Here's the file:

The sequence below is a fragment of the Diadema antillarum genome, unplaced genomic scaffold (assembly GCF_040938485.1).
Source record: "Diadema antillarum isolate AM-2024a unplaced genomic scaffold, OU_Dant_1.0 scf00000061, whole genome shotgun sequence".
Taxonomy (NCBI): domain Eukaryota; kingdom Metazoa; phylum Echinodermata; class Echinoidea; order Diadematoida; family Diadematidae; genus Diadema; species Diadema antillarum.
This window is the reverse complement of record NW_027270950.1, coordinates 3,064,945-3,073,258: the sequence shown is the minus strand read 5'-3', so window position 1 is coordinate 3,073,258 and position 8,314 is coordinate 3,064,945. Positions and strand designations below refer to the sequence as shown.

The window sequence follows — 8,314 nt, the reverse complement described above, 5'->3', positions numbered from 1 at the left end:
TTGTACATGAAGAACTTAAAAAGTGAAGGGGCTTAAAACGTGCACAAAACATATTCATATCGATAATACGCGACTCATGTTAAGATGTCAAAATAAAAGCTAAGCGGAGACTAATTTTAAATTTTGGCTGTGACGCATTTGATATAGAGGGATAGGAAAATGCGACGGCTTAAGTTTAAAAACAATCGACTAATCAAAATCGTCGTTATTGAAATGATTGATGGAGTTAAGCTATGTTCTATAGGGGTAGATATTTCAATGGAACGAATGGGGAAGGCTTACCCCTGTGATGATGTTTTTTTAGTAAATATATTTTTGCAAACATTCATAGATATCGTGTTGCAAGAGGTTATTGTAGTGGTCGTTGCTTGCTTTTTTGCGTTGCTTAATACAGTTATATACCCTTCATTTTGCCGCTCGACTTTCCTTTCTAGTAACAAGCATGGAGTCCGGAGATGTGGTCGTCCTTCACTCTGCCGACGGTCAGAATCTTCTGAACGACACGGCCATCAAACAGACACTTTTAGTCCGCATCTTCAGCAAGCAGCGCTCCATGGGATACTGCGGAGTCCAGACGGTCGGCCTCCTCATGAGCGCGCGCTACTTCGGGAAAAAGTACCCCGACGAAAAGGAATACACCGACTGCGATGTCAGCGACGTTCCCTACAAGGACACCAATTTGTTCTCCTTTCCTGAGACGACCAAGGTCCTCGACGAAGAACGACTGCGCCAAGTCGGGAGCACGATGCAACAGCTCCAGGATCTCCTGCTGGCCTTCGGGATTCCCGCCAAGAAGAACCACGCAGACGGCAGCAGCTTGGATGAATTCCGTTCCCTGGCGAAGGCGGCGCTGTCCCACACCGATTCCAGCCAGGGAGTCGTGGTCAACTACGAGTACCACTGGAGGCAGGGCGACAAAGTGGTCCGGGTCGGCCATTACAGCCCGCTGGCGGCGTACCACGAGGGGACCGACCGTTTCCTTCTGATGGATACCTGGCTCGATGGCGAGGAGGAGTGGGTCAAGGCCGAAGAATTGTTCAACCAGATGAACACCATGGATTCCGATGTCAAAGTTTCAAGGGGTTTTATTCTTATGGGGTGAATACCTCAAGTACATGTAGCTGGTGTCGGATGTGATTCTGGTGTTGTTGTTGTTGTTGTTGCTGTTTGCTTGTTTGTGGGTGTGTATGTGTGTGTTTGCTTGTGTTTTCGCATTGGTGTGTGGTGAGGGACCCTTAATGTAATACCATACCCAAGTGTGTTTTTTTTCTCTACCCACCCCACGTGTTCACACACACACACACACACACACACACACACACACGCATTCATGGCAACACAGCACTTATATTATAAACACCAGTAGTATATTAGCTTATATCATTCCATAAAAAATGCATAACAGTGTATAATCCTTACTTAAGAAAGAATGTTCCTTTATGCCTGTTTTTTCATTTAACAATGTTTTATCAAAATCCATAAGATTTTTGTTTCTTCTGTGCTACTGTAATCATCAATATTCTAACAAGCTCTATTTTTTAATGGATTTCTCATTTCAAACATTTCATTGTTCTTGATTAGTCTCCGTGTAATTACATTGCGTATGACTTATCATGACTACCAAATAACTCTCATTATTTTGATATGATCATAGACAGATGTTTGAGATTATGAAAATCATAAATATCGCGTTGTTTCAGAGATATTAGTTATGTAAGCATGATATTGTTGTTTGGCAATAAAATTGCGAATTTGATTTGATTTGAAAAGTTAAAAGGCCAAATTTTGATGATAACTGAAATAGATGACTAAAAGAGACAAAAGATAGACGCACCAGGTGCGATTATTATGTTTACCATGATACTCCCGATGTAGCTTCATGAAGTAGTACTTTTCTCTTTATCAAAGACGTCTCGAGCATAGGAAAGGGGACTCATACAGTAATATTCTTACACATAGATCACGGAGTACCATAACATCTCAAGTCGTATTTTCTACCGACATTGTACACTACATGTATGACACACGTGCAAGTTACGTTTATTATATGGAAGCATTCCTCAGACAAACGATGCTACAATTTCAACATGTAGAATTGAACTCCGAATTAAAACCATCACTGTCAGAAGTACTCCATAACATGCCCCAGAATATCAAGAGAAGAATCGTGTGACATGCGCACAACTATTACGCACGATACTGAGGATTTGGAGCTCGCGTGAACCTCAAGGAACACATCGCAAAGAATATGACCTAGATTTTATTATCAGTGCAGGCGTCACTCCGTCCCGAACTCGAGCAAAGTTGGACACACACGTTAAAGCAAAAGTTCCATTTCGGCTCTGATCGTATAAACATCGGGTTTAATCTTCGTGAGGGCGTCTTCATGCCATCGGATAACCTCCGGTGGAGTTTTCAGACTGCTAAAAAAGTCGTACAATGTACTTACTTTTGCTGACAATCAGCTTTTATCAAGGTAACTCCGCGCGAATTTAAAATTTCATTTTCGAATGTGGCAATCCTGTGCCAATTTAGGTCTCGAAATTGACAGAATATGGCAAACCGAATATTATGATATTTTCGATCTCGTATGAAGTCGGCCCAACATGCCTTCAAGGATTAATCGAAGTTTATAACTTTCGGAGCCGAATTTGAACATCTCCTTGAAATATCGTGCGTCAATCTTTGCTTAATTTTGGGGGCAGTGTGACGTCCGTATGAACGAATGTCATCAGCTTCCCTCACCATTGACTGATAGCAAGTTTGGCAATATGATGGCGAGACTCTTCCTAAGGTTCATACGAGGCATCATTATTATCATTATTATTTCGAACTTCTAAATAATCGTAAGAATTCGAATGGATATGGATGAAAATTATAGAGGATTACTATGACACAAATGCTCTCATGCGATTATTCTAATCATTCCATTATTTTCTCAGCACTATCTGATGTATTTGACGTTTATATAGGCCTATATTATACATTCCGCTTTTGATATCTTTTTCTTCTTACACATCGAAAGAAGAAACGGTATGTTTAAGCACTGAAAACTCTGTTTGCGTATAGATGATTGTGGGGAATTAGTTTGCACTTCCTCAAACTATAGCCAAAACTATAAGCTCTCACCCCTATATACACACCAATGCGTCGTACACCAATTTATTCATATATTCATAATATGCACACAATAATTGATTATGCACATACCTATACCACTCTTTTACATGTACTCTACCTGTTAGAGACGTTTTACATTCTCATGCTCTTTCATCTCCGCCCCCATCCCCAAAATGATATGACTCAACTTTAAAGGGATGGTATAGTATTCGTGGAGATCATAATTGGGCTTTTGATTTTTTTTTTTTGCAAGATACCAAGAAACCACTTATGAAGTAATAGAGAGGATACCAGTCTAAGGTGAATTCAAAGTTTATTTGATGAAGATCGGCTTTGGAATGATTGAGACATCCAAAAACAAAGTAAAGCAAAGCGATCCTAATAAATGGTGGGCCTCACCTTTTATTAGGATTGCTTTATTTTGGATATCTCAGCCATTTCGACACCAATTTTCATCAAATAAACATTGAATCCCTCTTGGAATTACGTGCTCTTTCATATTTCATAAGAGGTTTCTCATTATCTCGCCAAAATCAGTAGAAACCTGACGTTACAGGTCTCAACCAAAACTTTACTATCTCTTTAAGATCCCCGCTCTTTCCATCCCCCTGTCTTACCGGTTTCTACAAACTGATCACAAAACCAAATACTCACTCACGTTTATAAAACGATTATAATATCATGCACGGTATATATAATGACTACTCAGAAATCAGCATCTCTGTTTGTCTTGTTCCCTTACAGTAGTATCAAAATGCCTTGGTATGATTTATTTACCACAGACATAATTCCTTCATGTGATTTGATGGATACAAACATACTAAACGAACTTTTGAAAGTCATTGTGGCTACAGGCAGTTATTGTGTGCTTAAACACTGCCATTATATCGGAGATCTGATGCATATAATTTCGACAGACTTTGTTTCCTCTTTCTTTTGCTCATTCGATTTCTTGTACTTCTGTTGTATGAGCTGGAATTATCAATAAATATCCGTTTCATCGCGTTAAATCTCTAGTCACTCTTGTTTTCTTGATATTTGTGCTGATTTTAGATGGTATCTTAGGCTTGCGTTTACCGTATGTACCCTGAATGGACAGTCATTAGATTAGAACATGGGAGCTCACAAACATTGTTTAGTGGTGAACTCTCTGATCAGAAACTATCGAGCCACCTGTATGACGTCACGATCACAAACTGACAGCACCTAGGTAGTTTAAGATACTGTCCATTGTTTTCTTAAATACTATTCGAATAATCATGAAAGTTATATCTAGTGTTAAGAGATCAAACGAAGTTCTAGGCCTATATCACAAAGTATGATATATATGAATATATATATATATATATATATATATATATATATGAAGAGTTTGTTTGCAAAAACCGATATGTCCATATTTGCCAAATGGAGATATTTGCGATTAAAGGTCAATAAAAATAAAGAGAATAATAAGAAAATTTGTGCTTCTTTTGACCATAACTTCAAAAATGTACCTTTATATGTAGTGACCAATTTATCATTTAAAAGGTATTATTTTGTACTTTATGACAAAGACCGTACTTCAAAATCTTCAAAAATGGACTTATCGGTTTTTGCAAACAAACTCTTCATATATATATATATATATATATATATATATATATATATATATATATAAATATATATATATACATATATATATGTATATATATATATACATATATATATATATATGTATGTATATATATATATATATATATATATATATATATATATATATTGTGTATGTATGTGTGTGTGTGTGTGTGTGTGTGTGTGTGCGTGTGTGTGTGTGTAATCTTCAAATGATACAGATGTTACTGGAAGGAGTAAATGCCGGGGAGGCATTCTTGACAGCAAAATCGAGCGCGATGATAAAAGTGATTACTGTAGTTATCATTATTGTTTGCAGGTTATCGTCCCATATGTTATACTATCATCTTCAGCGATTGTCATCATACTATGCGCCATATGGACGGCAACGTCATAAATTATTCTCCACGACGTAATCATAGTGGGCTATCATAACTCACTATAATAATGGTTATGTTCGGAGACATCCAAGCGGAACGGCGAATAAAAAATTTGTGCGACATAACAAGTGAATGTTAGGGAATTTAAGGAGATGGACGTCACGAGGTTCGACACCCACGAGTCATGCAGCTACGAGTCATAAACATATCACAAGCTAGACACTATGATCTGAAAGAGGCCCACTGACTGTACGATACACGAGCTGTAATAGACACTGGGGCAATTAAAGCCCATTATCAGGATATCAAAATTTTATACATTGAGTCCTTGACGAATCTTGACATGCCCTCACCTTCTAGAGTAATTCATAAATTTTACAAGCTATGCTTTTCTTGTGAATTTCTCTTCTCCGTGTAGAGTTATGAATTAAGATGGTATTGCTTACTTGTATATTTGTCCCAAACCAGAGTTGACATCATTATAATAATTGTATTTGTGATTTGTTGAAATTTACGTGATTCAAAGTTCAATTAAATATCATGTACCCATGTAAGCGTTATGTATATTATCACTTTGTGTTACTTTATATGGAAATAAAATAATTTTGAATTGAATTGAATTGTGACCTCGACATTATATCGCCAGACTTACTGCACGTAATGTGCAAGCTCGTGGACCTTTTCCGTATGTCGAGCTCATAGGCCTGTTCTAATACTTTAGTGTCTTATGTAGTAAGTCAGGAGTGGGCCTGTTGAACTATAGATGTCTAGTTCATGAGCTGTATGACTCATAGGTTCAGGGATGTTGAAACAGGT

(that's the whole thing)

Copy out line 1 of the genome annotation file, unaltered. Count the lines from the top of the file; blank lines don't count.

The sequence below is a fragment of the Diadema antillarum genome, unplaced genomic scaffold (assembly GCF_040938485.1).